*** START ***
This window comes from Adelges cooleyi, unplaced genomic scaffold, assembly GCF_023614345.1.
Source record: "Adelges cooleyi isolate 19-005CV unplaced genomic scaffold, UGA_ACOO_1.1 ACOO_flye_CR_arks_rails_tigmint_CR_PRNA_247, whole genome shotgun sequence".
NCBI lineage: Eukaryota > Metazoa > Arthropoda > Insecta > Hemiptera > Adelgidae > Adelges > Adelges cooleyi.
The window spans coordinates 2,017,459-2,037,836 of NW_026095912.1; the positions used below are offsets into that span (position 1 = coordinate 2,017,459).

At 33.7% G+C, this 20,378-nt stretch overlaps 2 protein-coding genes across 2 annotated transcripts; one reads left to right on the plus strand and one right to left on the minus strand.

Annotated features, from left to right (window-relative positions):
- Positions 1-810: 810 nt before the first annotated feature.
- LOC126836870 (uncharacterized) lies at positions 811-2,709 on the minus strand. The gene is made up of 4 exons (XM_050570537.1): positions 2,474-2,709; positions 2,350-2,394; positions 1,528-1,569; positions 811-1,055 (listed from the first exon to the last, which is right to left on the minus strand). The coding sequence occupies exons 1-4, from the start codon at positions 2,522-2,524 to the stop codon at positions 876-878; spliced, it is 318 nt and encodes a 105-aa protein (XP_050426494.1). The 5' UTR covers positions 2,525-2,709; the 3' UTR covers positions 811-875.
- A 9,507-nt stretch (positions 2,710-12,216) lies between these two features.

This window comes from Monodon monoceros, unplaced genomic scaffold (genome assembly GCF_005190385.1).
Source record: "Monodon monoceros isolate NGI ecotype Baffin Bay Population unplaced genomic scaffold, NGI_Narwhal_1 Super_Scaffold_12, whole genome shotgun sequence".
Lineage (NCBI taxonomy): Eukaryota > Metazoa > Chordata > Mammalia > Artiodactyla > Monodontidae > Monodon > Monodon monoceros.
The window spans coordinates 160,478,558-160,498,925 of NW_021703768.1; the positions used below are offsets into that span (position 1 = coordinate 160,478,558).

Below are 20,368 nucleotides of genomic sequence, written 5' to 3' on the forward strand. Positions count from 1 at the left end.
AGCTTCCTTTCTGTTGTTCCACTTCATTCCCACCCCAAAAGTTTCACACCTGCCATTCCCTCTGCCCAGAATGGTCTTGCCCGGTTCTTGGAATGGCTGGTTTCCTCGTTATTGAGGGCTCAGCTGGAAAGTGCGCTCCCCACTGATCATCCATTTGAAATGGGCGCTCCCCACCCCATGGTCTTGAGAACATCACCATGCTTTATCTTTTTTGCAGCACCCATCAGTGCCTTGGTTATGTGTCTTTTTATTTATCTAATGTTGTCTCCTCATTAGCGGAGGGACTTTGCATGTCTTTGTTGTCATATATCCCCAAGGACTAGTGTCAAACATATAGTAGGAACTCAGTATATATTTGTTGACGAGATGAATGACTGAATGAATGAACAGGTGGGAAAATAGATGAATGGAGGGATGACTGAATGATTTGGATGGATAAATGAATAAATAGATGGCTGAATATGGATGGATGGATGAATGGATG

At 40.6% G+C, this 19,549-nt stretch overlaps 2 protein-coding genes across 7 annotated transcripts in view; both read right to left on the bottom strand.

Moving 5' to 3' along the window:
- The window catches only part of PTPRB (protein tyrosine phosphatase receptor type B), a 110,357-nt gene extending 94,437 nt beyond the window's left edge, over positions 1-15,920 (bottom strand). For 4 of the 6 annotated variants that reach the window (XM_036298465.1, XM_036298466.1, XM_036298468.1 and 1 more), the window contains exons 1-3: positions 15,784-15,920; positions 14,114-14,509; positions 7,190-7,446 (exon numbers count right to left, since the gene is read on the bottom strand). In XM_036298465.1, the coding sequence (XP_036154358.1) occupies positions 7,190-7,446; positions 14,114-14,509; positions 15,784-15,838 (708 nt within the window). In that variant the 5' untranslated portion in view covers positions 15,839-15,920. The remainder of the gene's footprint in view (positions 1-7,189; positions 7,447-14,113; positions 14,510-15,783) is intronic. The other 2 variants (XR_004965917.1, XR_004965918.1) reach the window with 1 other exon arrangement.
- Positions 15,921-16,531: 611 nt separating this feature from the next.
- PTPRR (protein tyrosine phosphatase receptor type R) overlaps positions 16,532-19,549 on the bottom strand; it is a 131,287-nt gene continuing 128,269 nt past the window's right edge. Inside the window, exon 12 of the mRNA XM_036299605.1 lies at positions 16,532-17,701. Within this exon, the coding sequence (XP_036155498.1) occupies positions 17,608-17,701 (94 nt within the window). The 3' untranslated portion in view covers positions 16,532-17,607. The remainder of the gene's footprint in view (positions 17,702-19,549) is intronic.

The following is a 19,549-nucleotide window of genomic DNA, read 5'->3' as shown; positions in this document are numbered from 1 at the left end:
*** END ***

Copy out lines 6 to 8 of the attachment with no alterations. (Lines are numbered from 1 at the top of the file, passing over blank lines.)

Annotated features, from left to right (window-relative positions):
- Positions 1-810: 810 nt before the first annotated feature.
- LOC126836870 (uncharacterized) lies at positions 811-2,709 on the minus strand. The gene is made up of 4 exons (XM_050570537.1): positions 2,474-2,709; positions 2,350-2,394; positions 1,528-1,569; positions 811-1,055 (listed from the first exon to the last, which is right to left on the minus strand). The coding sequence occupies exons 1-4, from the start codon at positions 2,522-2,524 to the stop codon at positions 876-878; spliced, it is 318 nt and encodes a 105-aa protein (XP_050426494.1). The 5' UTR covers positions 2,525-2,709; the 3' UTR covers positions 811-875.